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Antique: Victorian Fox Head Brooch, Painted Enamel by W.B. Ford

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SKU: #BG188
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This fox brooch is an outstanding example of a miniature portrait in enamel from the 19th century. The fox’s head is mounted into a braided gold rope setting in 15 Ct gold. The reverse of the panel is signed W.B. Ford 1872.

There are a number of foxes out there, so what makes this unique? Many from this time period have become worn and damaged. Miraculously, this one is in very condition. Take a close look at the artwork and it is easy to separate the better ones from the course imitations.

This one is a bit larger than most and is in a decorative high carat gold setting. It's signed and dated by a premier artist known for his work in this medium (William Bishop Ford). But perhaps the best part is the fox’s slightly wistful expression, perfectly reflecting the expression of the fox in Abraham Cooper’s original piece (see below).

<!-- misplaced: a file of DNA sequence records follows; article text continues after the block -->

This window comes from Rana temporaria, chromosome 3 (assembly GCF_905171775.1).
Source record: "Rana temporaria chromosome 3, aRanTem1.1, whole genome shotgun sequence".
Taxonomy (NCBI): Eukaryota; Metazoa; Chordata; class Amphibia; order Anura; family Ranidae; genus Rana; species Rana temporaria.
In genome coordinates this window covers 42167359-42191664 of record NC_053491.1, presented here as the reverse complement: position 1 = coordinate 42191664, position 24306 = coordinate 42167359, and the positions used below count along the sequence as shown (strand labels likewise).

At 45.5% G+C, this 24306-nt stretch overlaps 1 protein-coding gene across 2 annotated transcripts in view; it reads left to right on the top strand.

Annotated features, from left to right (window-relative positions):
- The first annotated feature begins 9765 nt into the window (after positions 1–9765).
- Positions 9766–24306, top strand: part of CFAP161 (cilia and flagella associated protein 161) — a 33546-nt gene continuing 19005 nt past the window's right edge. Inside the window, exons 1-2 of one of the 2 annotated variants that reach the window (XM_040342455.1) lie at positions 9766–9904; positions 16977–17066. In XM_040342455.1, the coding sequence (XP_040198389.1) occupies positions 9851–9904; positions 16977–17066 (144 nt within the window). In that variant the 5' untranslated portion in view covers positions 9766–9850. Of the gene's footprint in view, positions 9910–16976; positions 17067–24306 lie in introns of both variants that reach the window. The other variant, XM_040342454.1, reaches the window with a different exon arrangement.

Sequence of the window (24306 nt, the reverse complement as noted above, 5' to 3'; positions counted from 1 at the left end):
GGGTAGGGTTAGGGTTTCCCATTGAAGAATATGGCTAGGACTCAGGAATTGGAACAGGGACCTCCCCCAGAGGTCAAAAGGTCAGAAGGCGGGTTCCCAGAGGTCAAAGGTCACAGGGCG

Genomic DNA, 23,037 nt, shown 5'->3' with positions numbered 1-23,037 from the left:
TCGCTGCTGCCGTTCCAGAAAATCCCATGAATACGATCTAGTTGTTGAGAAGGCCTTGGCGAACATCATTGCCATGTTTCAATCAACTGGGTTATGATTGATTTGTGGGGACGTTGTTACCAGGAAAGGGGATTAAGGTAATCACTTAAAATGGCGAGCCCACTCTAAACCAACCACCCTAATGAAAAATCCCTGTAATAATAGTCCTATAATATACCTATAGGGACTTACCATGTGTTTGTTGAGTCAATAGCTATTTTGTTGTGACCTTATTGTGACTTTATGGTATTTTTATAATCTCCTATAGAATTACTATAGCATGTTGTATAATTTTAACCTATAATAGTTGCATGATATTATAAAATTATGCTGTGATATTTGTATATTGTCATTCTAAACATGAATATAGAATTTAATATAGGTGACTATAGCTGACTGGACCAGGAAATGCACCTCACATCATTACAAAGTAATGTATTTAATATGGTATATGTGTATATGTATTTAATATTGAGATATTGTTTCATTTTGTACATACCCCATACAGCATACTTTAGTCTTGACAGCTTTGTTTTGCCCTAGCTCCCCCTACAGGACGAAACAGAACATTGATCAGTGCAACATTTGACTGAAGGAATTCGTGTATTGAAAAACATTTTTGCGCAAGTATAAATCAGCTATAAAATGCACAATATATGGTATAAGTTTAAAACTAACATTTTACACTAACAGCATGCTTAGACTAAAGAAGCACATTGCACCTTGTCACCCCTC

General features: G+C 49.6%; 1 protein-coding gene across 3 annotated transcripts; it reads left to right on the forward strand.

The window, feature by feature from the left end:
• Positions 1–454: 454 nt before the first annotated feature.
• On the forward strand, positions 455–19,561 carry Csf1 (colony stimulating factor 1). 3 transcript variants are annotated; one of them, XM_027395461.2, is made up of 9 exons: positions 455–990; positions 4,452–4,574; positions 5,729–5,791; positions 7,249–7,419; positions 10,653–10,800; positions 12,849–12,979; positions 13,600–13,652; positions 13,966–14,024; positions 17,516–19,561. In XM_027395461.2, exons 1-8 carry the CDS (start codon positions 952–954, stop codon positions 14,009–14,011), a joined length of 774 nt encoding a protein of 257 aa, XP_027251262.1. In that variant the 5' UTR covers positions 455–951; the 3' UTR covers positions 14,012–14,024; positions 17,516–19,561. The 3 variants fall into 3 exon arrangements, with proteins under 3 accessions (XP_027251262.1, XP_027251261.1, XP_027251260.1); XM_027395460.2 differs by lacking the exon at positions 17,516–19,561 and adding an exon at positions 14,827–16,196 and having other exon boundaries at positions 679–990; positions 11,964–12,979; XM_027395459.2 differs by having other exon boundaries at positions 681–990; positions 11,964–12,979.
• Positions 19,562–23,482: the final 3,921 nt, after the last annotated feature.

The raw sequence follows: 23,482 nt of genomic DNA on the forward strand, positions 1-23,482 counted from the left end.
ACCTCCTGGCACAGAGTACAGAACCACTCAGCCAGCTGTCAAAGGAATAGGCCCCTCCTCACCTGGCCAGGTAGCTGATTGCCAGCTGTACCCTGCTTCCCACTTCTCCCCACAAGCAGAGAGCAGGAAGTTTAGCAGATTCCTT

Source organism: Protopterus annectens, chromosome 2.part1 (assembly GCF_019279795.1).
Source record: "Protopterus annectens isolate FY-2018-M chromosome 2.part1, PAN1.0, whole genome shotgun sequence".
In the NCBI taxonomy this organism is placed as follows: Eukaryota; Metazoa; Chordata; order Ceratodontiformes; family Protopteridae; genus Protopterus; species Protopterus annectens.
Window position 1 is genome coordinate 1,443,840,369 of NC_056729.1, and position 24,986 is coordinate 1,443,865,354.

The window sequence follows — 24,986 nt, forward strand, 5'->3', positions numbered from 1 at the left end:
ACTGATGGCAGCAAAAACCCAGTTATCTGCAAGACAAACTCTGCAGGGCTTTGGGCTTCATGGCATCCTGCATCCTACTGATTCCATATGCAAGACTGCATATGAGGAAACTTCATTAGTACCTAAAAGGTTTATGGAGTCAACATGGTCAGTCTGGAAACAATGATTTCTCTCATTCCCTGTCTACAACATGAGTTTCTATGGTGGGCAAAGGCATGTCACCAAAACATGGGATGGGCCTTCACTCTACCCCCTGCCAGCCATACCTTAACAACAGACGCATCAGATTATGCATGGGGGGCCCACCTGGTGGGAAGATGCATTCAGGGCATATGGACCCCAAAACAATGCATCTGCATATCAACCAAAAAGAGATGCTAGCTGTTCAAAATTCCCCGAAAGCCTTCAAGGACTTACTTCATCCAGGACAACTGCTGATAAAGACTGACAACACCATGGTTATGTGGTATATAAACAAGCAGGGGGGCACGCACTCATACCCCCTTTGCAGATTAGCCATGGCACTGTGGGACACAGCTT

William Bishop Ford (1832-1922), was a student of William Essex’, and a specialized in the painting of miniature enamels. He exhibited at the Royal Academy from 1854 -1895.

Pin it to a blazer or add a hinged bail and wear it with a gold chain. Jewelry featuring foxes are being snapped up and converted to rings.

This particular fox head by Ford is after "The Fox" (1817) by Abraham Cooper. An engraving print on paper, reflecting the work by Abraham Cooper (1787-1868), is part of Victoria & Albert Museum’s collection. According to V&A, the print is “…FROM THE ORIGINAL PICTURE BY A. COOPER."

Dimensions & Details

  • The brooch is 15 ct gold (tested).
  • The diameter of the brooch is just under an inch (.9 inches) or 23mm and the diameter of the painted panel is 3/4 inch or 19mm.

Origin

  • England.

Period & Hallmarks

  • Victorian.
  • Signed W.B. Ford, 1872.

Condition

  • The brooch overall is in very good antique condition with general wear that one would expect to see in a piece of this age. There are a couple of minute points of wear to the painted enamel, but they are not eye visible (only visible via magnification).
  • The clasp is in good working condition.

If you are interested in reading more about the jewelry terms or decorative periods referenced throughout our site, visit our Resources section for additional information.

Find out how to care for your collection of antique and modern jewels: visit our Jewelry Care page to get advice on maintaining and storing your treasured pieces.

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